This project looks into utilizing a familiar LED Light panel technology along with a one way 'magic' mirror. This technology was deployed in a decorative lighting product that catered to the design sensibilities of the target Indian market. The final product was a mirror when switched off and a glowing light panel when turned on.


  1. Agrim Chandra ( Interaction Designer )
  2. Parv Rustogi ( Interaction Designer )


  • Product Design
  • Visual & Interface Design


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We were successfully able to reverse-engineer a light panel and derived the components that needed to be used. Here is a list of the components -

  • Mirror - The mirror used is a one way mirror that reflects light partially and allows the rest to come through. It is able to be successfully used as a mirror when there is not lit, and is a translucent glass piece allowing light to pass through when needed.
  • Diffuser - This plate allows the light to be diffused more evenly and thoroughly.
  • Light guide plate - The LED strip is stuck inwards at the edges of this plate. The texture of the material forces the light to spread out evenly throughout the panel.
  • Reflector -   The reflector reflects any waste light bleeding out back and pushed it back towards the top.


A total of 8 different settings for the LED panel were tested. Variations were in terms of LED Strip color temperature ( 2700K Warm White, 3000K Medium White, 4000K Cool White) and 4 different qualities of mirrors used with different reflective properties and base glass colors. Our final testing showed the best mirror setting to be with a black mirror and warm (2700K) LED Strip light.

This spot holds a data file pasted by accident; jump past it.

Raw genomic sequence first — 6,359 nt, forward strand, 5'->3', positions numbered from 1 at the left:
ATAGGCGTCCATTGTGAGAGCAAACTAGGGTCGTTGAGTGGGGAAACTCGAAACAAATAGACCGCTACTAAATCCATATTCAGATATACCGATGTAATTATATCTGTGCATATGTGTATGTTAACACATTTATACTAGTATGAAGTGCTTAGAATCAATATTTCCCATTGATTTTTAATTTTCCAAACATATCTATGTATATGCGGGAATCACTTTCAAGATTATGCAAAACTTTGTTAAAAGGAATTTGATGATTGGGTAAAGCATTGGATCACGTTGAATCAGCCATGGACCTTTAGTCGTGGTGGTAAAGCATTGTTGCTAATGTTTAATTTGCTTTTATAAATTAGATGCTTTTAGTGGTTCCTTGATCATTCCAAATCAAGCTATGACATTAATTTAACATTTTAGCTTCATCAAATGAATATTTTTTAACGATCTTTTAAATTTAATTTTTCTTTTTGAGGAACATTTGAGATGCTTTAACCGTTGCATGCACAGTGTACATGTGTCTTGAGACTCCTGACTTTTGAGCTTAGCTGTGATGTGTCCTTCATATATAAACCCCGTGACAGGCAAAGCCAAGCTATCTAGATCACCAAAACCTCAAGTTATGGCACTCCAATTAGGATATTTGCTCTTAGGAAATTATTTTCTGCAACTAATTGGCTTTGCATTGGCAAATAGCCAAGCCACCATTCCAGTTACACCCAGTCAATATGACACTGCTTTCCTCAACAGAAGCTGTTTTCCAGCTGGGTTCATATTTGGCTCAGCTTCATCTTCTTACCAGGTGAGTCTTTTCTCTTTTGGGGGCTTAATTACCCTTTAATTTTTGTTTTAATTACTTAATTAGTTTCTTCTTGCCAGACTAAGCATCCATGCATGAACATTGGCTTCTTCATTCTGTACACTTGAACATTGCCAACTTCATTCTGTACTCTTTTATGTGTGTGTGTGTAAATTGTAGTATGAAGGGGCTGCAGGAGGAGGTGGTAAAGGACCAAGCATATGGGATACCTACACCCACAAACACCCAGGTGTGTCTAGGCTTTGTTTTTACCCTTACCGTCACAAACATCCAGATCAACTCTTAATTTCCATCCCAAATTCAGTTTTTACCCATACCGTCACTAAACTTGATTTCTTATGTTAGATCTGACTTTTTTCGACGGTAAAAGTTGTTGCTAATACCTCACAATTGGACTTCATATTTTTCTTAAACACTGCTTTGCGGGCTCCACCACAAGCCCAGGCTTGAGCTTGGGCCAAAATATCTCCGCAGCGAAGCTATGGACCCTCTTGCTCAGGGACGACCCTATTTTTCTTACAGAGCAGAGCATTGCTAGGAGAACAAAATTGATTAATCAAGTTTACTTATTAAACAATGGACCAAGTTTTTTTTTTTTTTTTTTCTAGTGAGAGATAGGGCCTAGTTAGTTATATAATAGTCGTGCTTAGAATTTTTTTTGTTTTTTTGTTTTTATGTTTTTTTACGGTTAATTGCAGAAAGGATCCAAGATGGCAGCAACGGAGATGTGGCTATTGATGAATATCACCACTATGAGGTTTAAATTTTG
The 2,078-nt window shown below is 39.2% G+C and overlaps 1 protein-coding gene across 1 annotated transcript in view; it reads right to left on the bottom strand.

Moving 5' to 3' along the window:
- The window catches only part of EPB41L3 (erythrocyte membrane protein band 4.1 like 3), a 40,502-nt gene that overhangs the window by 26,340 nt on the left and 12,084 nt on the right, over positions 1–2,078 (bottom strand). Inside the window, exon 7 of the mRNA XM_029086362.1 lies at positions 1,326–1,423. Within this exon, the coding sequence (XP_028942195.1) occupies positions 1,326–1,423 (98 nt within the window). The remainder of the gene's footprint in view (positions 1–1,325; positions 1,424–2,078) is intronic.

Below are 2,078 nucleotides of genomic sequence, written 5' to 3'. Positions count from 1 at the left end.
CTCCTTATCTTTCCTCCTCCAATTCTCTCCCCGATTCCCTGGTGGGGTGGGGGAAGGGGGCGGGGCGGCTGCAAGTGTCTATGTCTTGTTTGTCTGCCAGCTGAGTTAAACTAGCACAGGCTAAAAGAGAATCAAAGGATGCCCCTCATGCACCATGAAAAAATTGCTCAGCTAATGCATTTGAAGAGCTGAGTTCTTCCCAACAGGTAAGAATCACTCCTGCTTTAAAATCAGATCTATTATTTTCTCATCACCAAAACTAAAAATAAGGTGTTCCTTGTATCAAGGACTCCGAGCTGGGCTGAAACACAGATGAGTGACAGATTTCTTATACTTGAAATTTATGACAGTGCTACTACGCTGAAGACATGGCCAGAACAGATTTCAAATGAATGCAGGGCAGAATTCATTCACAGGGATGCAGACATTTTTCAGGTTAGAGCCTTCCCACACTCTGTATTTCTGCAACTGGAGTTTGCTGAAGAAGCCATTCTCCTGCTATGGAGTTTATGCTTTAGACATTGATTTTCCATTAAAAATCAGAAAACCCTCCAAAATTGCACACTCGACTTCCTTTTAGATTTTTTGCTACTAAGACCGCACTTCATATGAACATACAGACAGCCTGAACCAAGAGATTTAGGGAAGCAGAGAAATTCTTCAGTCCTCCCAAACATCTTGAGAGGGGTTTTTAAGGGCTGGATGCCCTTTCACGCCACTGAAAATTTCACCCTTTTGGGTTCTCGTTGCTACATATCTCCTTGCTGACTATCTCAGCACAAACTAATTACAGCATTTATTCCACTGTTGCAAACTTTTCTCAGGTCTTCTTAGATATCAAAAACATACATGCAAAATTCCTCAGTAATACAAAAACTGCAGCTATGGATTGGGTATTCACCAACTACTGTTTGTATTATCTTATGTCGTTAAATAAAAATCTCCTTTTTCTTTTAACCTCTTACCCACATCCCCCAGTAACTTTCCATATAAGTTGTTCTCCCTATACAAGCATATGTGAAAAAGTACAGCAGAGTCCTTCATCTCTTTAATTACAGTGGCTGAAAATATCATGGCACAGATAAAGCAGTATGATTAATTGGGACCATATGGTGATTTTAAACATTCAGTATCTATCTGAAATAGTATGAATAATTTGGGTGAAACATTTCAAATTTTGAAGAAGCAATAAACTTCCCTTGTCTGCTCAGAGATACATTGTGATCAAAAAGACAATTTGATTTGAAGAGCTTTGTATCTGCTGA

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This technology was supposed to be used in a




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The final product design would have be a marble frame within which the LED panel and mirror would be placed.  The marble would be engraved with motifs acting as touch sensitive buttons. The product would be wall mounted using a single bolt at the top and a french cleat system at the bottom.


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The initial function of the product included 3 key specifications -

  1. Choosing the brightness/dimness of the light

  2. Choosing different color gradients to be shown

  3. Choosing the light color temperature being emitted

From the three possible options that could be included, for our final prototype, we excluded the 3rd point. According to user testing, there was not a big enough gap range of preferred color temperature to warrant this additional functionality. Most people preferred the light's temperature between 2700K and 3000K. For our final prototype, we decided to keep the light at a 2900K constant color.


To test the maximum thickness under which the capacitve sensor, I tested it under various different thicknesses of wood. For wood, the capacitive sensor worked best with 5 mm of distance between the touch point and the sensor.

  20 mm

20 mm

  15 mm

15 mm

  5 mm

5 mm

The final chosen interface has some key points -

  • To denote brightness, the central circle on the left hand side show a gradient of white (top) to back (bottom).

  • To denote the different color gradients possible, the inner petals of the flowers on the right match the central color of their respective gradients.

  • Individual capacitive buttons were used instead of a single capacitive scrolling strip. This was done to reduce the amount of options present for the user, allowing for easier choices. Single touch buttons would also limit the area the user touches the marble piece with potentially unclean hands.

This project is still under development. Slated to complete by Q1 of 2018.  The collection is to include a marble wall light and a wooden wall light.